Charles Dickens’s “A Christmas Carol” opens with the protagonist, miserly businessman Ebenezer Scrooge, working late on Christmas Eve in his London office when his nephew Fred drops by to invite him to Christmas dinner. Fred’s Christmas greetings—repeated annually and annually declined—send Scrooge into a rant against the holiday and those who celebrate it. When Scrooge’s clerk, Bob Cratchit, quietly applauds Fred’s inspirational defense of Christmas, Scrooge threatens to fire him. As Fred leaves, a pair of gentlemen collecting money for the poor call on Scrooge, but he quickly dismisses them with the reminder that he already supports prisons and workhouses for the poor.
At closing time, Scrooge grudgingly gives Cratchit the next day (Christmas Day) off before heading home to a gloomy structure that once belonged to his business partner Jacob Marley, who died on Christmas Eve seven years before. As Scrooge enters, he sees Marley’s face on the door knocker. He rushes inside and goes upstairs to his bedroom, seeing a hearse traveling up the stairs in front of him. In the bedroom, he locks the doors and sits down to eat. Suddenly, bells begin to ring, the bedroom door flies open, and in walks Marley’s ghost, bound in a chain made of cash boxes, padlocks, and ledgers. Marley tells Scrooge that the spirits of men must walk among their fellow men, if not in life then in death. His chain, he informs Scrooge, was forged, link by link, over a lifetime of ignoring his responsibilities to others, and he warns that Scrooge has forged a chain much more ponderous than the one he, Marley, is carrying. He offers Scrooge one chance to avoid his fate: to be visited by three spirits that night. Marley shows Scrooge one last vision, a sky full of phantoms, but Scrooge concludes that the evening has been a figment of his imagination, perhaps caused by indigestion, and goes to bed.
At one o’clock in the morning, a childlike spirit with a white tunic appears and introduces itself as the Ghost of Christmas Past. The spirit takes Scrooge to an institution where he grew up, where they witness Scrooge’s boyhood friends going home to celebrate Christmas, leaving the young Scrooge behind with only imaginary friends from books he has read. The spirit then takes Scrooge to a happier Christmas, when his sister Fan, Fred’s mother, came to the institution to bring Scrooge home. They visit yet a third Christmas, a party at the warehouse where Scrooge was apprenticed as a young man. Scrooge reminisces about his kindly boss, Fezziwig, and how meaningful Fezziwig’s generosity had been. The spirit then transports Scrooge to the Christmas when his fiancé, Belle, left him because of his preoccupation with wealth and business. Scrooge begs the spirit to take him home, but the spirit shows him one final Christmas seven years before, when Belle’s husband tells her he saw Scrooge that day, all alone and still working, even with Marley at the point of death. At that, Scrooge returns to his sleep.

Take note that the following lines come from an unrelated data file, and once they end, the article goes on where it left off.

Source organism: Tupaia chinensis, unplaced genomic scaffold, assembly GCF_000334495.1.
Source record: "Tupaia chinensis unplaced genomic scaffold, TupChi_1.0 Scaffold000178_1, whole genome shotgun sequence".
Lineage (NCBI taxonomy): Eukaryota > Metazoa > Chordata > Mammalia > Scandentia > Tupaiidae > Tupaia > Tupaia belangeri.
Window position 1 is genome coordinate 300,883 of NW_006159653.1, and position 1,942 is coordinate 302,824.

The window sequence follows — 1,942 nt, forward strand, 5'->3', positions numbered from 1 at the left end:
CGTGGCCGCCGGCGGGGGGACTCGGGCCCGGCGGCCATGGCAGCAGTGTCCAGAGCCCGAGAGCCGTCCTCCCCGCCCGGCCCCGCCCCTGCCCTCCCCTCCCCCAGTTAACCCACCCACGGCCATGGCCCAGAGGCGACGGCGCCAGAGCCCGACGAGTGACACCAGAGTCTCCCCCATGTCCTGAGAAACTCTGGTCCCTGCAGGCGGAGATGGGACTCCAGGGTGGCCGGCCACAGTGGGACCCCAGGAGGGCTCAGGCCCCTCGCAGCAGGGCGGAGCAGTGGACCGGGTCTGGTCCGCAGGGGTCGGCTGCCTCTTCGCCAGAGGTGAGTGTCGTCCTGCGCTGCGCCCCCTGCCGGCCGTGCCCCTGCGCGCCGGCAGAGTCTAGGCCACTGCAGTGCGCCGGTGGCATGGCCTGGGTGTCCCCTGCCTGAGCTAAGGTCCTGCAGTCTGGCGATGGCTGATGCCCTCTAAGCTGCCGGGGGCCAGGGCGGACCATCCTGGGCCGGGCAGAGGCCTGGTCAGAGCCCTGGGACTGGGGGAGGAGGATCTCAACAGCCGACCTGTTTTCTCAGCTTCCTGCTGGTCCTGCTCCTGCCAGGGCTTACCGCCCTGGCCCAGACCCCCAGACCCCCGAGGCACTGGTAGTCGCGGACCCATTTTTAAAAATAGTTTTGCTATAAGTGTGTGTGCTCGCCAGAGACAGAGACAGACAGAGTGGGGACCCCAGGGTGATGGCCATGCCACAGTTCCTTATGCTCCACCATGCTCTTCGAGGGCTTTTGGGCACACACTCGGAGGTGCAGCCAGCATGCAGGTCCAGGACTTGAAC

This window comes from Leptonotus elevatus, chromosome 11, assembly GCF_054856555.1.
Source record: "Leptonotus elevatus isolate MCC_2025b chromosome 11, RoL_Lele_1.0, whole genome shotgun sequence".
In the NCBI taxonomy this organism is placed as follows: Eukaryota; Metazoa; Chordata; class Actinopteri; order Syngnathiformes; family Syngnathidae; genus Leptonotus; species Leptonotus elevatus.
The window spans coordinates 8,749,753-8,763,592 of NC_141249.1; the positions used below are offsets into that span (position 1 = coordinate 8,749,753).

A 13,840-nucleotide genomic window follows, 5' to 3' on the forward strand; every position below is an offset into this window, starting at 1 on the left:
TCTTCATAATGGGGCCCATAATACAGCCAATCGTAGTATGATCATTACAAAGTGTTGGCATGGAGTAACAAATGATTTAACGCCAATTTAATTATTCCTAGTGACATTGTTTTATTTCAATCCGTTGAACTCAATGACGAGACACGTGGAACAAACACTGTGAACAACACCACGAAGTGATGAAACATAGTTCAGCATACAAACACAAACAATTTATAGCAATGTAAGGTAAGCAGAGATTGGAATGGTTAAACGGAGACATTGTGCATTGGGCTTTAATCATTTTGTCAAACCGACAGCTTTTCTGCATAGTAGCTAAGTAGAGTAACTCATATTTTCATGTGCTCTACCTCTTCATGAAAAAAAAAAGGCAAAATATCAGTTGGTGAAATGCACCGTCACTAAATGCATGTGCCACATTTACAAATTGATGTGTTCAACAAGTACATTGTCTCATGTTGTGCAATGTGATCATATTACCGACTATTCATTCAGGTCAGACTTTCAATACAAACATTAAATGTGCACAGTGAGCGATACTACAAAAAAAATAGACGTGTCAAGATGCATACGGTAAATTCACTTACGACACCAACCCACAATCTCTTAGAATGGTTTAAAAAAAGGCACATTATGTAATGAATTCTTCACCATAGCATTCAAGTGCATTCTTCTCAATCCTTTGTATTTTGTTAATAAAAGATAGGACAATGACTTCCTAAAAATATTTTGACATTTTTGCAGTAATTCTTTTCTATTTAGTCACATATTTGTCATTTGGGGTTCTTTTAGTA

When the clock strikes again, Scrooge awakens to find his room decorated in holly and ivy with a roaring fire in the fireplace. A gigantic spirit wearing a green robe trimmed in white fur, the Ghost of Christmas Present, takes Scrooge on a tour of dingy, soot-covered neighborhoods where, in spite of their poverty, residents are celebrating Christmas. Scrooge and the spirit soon arrive at the Cratchit house, where the family delights in a Christmas meal far nicer than their usual fare but still quite meager for the large family. Scrooge is especially moved by the youngest child, Tiny Tim, who is crippled and will soon die, the spirit tells Scrooge, if nothing changes. Scrooge hears Bob Cratchit offer a toast in Scrooge’s name and discovers the disdain in which the family holds him. The spirit then takes Scrooge on brief visits to a miner’s home, a lighthouse, and a ship; in each of these lonely settings people are celebrating Christmas. Finally, they arrive at Fred’s home, where the party guests are discussing Scrooge’s absence. Fred explains that Scrooge’s demeanor brings its own consequences and expresses his hope that his Christmas invitations may one day soften Scrooge’s bitterness. Scrooge, invisible to the partygoers, becomes absorbed in their party games and has a wonderful time, even though he is only a spiritual presence and in one of the games a joke is made at his expense. As they leave, the spirit shows Scrooge a boy and a girl—Ignorance and Want—sheltered beneath his robe and warns Scrooge of the doom they foretell for humanity.
The clock strikes twelve and Scrooge finds himself in the presence of a phantom shrouded in black, the Ghost of Christmas Yet to Come. They watch people discussing a man’s death to which they are completely indifferent, then travel to a seedy neighborhood where men and women are selling goods stolen from the dead man’s house. Scrooge, alarmed at the cavalier and heartless response to the unknown man’s death, asks to see someone who feels some emotion over the deceased one, so the spirit takes him to overhear a family hopeful that the man’s death will bring a kinder creditor. Eventually, they go to the Cratchit home and see the family grieving the death of Tiny Tim. Scrooge inquires about the identity of the dead man, so the spirit takes Scrooge to a cemetery. There Scrooge sees his own gravestone. With that, the spirit vanishes.
Scrooge awakens a changed man and begins making amends for his past. He has a huge turkey sent to the Cratchit house, makes a large donation to the men who visited him the day before, and calls on Fred to accept his invitation to dinner. The next day, he raises Bob Cratchit’s salary. Eventually, he becomes like a second father to Tiny Tim, and he is remembered ever after as one who knew how to celebrate Christmas.